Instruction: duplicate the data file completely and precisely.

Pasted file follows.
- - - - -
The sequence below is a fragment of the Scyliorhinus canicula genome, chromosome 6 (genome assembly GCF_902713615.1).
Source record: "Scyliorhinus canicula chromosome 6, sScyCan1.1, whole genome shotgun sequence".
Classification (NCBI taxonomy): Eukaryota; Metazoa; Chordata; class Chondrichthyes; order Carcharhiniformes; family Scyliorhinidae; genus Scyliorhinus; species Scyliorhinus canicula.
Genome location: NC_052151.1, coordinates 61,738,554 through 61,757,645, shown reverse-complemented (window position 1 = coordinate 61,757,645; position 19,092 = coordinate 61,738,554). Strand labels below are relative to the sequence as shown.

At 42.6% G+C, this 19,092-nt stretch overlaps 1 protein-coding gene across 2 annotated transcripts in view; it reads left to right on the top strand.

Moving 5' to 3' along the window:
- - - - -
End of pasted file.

The sequence below is a fragment of the Scyliorhinus canicula genome, chromosome 6 (genome assembly GCF_902713615.1).
Source record: "Scyliorhinus canicula chromosome 6, sScyCan1.1, whole genome shotgun sequence".
Classification (NCBI taxonomy): Eukaryota; Metazoa; Chordata; class Chondrichthyes; order Carcharhiniformes; family Scyliorhinidae; genus Scyliorhinus; species Scyliorhinus canicula.
Genome location: NC_052151.1, coordinates 61,738,554 through 61,757,645, shown reverse-complemented (window position 1 = coordinate 61,757,645; position 19,092 = coordinate 61,738,554). Strand labels below are relative to the sequence as shown.

At 42.6% G+C, this 19,092-nt stretch overlaps 1 protein-coding gene across 2 annotated transcripts in view; it reads left to right on the top strand.

Moving 5' to 3' along the window: